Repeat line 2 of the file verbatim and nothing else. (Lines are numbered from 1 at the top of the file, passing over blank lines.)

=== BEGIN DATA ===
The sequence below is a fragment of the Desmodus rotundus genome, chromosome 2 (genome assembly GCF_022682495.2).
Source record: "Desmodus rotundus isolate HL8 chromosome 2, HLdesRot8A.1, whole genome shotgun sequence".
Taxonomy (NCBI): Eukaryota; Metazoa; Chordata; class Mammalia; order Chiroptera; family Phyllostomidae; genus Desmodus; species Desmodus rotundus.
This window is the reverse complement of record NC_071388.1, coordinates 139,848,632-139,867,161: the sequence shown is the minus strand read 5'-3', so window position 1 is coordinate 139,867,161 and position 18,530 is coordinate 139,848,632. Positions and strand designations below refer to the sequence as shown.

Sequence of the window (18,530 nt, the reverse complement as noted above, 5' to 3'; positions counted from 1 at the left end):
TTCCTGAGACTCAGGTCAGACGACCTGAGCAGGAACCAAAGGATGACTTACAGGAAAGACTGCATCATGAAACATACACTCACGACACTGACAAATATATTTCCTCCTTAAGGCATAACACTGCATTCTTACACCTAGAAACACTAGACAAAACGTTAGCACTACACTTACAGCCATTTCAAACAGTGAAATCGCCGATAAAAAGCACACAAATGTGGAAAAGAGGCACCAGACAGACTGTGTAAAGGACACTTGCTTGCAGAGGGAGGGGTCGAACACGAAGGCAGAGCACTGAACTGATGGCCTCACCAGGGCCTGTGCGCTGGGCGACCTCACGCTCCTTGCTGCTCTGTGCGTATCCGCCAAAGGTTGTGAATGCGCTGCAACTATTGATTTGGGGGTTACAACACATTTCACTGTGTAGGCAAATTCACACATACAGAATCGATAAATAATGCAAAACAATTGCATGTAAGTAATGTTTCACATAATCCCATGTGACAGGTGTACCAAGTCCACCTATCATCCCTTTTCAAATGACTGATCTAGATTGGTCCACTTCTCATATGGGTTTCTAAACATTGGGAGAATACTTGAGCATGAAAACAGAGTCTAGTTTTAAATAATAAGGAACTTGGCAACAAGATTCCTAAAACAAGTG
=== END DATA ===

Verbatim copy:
Source record: "Desmodus rotundus isolate HL8 chromosome 2, HLdesRot8A.1, whole genome shotgun sequence".